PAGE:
Sewell, Janice (2003)
Ph.D. thesis, University of Birmingham.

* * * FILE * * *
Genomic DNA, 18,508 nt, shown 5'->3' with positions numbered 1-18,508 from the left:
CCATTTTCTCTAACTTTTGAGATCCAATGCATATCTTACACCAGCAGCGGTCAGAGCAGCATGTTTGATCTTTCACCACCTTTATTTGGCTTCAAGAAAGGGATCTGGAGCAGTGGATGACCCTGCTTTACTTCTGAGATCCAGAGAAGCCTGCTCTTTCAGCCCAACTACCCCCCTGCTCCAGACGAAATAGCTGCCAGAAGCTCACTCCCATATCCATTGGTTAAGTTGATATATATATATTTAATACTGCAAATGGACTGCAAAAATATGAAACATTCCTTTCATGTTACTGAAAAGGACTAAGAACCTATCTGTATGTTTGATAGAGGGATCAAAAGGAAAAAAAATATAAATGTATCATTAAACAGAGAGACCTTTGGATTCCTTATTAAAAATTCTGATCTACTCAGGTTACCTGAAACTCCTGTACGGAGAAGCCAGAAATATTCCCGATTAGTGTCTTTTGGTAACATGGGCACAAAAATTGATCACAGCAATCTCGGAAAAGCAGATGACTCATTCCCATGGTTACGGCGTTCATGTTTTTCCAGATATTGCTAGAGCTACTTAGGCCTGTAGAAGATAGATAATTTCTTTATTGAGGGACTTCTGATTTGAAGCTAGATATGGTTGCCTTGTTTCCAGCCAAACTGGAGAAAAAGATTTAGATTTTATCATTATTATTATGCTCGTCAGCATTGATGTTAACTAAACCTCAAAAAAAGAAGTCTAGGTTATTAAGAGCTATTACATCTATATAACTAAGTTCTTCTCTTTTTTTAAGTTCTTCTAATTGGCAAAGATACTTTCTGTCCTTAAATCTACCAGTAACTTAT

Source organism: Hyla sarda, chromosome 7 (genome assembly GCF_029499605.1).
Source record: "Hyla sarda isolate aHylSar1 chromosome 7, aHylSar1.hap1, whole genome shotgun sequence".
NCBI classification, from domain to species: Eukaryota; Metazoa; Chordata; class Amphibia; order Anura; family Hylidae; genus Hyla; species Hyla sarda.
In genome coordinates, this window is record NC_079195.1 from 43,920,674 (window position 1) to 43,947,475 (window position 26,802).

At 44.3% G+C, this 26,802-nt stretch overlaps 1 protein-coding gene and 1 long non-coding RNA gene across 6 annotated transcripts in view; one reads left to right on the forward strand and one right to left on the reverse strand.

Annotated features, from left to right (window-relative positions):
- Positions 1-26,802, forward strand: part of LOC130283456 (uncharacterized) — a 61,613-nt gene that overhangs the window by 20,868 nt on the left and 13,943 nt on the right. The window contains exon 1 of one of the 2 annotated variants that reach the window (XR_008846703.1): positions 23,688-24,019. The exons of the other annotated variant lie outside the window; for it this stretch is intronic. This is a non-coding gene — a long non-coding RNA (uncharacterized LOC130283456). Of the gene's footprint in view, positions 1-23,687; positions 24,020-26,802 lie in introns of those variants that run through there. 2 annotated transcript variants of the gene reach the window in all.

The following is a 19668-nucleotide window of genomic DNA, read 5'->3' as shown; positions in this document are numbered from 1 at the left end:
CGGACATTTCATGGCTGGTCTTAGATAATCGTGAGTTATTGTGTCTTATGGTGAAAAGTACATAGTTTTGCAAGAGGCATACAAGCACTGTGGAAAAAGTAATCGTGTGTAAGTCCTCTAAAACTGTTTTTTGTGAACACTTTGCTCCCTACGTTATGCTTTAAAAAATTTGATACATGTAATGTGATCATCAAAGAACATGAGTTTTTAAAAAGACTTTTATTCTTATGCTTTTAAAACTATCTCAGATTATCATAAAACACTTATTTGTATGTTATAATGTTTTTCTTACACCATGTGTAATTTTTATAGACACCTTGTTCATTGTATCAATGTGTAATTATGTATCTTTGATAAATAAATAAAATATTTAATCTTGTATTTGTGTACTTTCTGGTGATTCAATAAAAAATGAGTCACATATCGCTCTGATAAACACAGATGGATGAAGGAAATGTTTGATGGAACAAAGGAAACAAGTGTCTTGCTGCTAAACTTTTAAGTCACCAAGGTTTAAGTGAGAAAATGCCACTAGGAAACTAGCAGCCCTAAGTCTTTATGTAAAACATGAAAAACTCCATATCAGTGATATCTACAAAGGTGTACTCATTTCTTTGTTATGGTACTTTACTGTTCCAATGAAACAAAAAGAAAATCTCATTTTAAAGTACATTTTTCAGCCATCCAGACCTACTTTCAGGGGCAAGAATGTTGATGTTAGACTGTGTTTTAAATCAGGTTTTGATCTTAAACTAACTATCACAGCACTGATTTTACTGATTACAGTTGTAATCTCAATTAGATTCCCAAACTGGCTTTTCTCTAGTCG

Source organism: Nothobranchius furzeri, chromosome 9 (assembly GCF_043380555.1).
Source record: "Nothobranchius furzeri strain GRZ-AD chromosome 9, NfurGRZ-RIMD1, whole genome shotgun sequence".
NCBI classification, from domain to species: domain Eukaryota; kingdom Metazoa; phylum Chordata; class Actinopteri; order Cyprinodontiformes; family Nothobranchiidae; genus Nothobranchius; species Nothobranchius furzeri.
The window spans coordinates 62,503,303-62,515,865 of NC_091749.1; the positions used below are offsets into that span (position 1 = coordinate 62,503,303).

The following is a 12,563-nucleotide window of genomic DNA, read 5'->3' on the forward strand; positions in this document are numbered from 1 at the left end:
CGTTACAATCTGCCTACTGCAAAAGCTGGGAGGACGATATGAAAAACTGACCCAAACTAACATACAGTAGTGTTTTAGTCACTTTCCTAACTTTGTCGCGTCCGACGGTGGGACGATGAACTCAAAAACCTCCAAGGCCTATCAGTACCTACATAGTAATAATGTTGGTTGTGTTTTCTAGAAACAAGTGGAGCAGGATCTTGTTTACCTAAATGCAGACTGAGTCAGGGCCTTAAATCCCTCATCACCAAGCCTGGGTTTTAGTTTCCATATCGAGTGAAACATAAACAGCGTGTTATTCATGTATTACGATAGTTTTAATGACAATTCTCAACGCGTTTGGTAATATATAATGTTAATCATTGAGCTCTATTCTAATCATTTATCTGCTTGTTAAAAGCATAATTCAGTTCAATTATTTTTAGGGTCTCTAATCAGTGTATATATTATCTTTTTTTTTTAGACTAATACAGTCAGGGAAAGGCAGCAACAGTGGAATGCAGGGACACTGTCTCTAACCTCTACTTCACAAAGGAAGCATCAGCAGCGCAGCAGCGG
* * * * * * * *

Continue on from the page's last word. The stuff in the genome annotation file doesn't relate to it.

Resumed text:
The first part of this thesis offers an analysis of Elizabethan poetical treatises, such as Philip Sidney’s Apology for Poetry, in terms of Michel Foucault’s discursive formations, and the ways in which they were instrumental in redefining the sixteenth century literary terrain of poetry, prose, drama, poetics and literary criticism. It examines the role of contributory factors such as the Puritan attack, Renaissance humanism, the Ramist reform of logic and rhetoric, increased levels of literacy and printing. It explores conflicting definitions of poetry in the early modern period and its changing role and function, and the appropriation of significant elements from other discourses, notably rhetoric, arguing that this process constituted part of the wider reorganisation of contemporary knowledges. The second part of the thesis is concerned with the work and practice of the writer George Gascoigne, author of the first poetical treatise in English and his importance as an Elizabethan poet.
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